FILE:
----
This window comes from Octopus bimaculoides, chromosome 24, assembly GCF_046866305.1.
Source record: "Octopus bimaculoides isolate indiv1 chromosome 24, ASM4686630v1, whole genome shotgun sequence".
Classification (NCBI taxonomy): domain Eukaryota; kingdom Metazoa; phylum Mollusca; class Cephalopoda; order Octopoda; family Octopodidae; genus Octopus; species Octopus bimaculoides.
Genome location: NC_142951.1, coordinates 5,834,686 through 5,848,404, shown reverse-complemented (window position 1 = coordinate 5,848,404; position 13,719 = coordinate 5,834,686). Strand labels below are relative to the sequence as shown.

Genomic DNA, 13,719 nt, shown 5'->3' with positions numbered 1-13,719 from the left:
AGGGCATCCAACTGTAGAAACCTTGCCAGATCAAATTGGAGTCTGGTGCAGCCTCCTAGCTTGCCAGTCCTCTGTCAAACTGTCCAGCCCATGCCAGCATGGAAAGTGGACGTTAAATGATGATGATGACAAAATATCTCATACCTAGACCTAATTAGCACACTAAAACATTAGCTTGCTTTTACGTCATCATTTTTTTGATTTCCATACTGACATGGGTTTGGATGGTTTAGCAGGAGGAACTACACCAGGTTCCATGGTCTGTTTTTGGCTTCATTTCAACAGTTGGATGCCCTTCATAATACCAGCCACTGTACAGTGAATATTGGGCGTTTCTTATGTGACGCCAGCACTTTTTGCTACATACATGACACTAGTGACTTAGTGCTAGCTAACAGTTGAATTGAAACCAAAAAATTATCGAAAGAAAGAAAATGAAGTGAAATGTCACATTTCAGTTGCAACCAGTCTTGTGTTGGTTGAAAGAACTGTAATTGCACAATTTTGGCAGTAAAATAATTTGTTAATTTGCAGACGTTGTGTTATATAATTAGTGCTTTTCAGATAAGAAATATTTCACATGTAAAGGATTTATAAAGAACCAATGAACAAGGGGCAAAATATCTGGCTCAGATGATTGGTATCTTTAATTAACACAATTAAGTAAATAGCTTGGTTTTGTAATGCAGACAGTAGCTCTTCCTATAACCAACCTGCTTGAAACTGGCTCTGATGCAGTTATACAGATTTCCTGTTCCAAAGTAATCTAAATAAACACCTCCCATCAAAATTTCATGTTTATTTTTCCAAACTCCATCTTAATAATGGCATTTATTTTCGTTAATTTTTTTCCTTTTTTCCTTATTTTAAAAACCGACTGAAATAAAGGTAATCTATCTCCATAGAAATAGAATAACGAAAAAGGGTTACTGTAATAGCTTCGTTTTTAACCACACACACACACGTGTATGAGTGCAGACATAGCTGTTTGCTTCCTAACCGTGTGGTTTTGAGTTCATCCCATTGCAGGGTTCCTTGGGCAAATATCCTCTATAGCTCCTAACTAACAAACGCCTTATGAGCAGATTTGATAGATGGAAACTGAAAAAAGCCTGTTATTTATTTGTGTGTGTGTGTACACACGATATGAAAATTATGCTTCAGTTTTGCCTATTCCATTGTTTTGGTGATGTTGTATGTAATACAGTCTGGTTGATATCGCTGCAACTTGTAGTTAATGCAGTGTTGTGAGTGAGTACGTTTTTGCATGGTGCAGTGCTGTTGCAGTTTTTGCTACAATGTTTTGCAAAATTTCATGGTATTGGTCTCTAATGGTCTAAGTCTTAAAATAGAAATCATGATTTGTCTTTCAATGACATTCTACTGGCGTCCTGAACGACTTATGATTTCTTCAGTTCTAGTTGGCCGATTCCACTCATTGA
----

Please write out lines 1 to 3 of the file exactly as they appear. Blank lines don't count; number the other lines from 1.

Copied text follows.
This window comes from Octopus bimaculoides, chromosome 24, assembly GCF_046866305.1.
Source record: "Octopus bimaculoides isolate indiv1 chromosome 24, ASM4686630v1, whole genome shotgun sequence".
Classification (NCBI taxonomy): domain Eukaryota; kingdom Metazoa; phylum Mollusca; class Cephalopoda; order Octopoda; family Octopodidae; genus Octopus; species Octopus bimaculoides.